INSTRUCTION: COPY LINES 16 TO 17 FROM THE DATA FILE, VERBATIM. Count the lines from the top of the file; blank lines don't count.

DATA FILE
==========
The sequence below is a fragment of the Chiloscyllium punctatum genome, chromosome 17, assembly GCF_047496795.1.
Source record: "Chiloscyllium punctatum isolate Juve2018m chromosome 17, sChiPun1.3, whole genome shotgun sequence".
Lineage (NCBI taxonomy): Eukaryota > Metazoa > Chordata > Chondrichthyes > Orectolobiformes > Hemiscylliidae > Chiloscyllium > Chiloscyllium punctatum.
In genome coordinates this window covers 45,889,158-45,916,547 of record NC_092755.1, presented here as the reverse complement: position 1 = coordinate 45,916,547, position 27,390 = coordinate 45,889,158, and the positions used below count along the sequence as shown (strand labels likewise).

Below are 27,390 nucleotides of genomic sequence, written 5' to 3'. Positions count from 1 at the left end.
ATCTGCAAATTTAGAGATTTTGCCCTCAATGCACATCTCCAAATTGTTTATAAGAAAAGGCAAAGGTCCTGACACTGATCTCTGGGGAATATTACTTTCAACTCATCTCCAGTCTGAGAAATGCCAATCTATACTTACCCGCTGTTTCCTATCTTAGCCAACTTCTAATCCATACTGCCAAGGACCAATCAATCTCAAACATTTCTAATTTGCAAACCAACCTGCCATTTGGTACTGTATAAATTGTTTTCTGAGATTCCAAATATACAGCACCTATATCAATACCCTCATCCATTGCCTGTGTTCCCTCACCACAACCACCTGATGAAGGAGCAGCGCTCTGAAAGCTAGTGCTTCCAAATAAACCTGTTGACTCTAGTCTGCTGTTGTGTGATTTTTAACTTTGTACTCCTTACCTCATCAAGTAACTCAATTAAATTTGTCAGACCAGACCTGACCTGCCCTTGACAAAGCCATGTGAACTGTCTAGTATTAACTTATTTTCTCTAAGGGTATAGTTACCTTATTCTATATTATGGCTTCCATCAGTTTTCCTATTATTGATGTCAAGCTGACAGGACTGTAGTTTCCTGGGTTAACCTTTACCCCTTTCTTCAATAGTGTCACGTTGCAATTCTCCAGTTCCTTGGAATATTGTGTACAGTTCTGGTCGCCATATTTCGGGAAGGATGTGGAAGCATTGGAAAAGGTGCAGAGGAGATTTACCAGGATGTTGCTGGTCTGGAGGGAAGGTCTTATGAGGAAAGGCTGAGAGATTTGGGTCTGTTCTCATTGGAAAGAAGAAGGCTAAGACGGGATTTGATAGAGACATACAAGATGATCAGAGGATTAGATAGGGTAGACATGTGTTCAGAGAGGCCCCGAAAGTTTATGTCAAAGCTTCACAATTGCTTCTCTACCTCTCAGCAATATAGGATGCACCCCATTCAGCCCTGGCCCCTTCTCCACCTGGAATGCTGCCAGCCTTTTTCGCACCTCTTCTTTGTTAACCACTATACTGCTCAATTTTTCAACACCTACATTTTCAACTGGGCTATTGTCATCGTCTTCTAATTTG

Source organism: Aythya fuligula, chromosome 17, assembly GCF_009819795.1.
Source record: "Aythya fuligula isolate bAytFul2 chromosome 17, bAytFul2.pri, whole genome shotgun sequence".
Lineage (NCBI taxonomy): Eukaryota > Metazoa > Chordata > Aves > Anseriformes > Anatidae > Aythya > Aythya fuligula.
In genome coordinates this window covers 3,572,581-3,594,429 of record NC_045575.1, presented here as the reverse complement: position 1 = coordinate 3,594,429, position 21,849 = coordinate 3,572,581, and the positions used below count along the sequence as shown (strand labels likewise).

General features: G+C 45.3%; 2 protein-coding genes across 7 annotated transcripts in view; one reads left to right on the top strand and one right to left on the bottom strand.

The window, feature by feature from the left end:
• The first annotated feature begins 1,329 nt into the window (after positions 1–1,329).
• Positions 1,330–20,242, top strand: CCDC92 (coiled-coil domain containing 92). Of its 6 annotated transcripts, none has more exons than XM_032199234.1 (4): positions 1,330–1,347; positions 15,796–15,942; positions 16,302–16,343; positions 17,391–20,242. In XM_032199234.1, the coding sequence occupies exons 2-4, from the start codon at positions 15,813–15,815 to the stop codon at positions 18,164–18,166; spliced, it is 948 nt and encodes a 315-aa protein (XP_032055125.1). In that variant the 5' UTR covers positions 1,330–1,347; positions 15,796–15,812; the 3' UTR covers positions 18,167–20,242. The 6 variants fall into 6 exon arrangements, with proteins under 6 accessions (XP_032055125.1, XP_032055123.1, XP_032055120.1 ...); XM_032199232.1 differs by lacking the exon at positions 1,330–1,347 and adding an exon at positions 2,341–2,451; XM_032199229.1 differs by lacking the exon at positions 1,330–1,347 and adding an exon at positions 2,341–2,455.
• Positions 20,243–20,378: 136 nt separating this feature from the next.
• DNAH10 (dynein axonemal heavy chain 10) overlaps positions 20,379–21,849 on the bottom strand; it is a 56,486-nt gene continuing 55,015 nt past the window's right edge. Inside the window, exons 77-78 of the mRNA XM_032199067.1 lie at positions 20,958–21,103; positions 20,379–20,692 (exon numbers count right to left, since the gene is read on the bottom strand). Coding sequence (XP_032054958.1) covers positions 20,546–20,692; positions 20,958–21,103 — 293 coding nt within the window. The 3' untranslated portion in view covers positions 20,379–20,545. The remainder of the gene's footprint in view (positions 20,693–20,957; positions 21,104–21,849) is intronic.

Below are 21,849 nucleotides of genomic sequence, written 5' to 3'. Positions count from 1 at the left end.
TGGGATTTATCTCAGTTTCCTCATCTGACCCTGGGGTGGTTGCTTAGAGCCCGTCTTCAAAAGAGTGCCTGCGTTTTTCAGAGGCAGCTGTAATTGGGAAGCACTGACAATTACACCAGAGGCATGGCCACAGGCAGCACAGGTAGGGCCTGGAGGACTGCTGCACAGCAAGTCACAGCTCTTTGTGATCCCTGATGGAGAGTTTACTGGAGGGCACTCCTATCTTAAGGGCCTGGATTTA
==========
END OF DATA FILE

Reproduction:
• DNAH10 (dynein axonemal heavy chain 10) overlaps positions 20,379–21,849 on the bottom strand; it is a 56,486-nt gene continuing 55,015 nt past the window's right edge. Inside the window, exons 77-78 of the mRNA XM_032199067.1 lie at positions 20,958–21,103; positions 20,379–20,692 (exon numbers count right to left, since the gene is read on the bottom strand). Coding sequence (XP_032054958.1) covers positions 20,546–20,692; positions 20,958–21,103 — 293 coding nt within the window. The 3' untranslated portion in view covers positions 20,379–20,545. The remainder of the gene's footprint in view (positions 20,693–20,957; positions 21,104–21,849) is intronic.

Below are 21,849 nucleotides of genomic sequence, written 5' to 3'. Positions count from 1 at the left end.